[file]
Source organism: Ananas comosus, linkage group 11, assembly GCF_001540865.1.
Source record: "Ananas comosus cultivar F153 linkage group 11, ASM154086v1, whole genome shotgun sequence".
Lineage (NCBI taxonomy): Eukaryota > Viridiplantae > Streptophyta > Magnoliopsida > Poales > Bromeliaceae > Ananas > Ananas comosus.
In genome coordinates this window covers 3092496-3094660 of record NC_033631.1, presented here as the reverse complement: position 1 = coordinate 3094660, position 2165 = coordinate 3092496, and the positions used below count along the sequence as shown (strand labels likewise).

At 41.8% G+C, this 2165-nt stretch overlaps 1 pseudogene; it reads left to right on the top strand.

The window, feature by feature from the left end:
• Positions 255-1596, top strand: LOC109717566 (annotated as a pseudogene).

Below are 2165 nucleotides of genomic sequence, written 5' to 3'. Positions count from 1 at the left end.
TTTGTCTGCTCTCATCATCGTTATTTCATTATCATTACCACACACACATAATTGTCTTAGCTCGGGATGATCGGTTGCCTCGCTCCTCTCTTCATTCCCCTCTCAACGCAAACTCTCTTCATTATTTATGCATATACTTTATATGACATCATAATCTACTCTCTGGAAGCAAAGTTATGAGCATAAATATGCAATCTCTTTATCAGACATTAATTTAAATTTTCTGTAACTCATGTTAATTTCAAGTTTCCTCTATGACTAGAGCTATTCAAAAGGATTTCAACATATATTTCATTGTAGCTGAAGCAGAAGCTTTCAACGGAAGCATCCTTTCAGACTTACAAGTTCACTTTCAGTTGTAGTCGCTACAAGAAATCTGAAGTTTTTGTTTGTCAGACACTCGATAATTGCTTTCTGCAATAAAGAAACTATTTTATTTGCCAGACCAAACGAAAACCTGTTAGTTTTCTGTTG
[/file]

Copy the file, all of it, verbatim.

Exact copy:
Source organism: Ananas comosus, linkage group 11, assembly GCF_001540865.1.
Source record: "Ananas comosus cultivar F153 linkage group 11, ASM154086v1, whole genome shotgun sequence".
Lineage (NCBI taxonomy): Eukaryota > Viridiplantae > Streptophyta > Magnoliopsida > Poales > Bromeliaceae > Ananas > Ananas comosus.
In genome coordinates this window covers 3092496-3094660 of record NC_033631.1, presented here as the reverse complement: position 1 = coordinate 3094660, position 2165 = coordinate 3092496, and the positions used below count along the sequence as shown (strand labels likewise).

At 41.8% G+C, this 2165-nt stretch overlaps 1 pseudogene; it reads left to right on the top strand.

The window, feature by feature from the left end:
• Positions 255-1596, top strand: LOC109717566 (annotated as a pseudogene).

Below are 2165 nucleotides of genomic sequence, written 5' to 3'. Positions count from 1 at the left end.
TTTGTCTGCTCTCATCATCGTTATTTCATTATCATTACCACACACACATAATTGTCTTAGCTCGGGATGATCGGTTGCCTCGCTCCTCTCTTCATTCCCCTCTCAACGCAAACTCTCTTCATTATTTATGCATATACTTTATATGACATCATAATCTACTCTCTGGAAGCAAAGTTATGAGCATAAATATGCAATCTCTTTATCAGACATTAATTTAAATTTTCTGTAACTCATGTTAATTTCAAGTTTCCTCTATGACTAGAGCTATTCAAAAGGATTTCAACATATATTTCATTGTAGCTGAAGCAGAAGCTTTCAACGGAAGCATCCTTTCAGACTTACAAGTTCACTTTCAGTTGTAGTCGCTACAAGAAATCTGAAGTTTTTGTTTGTCAGACACTCGATAATTGCTTTCTGCAATAAAGAAACTATTTTATTTGCCAGACCAAACGAAAACCTGTTAGTTTTCTGTTG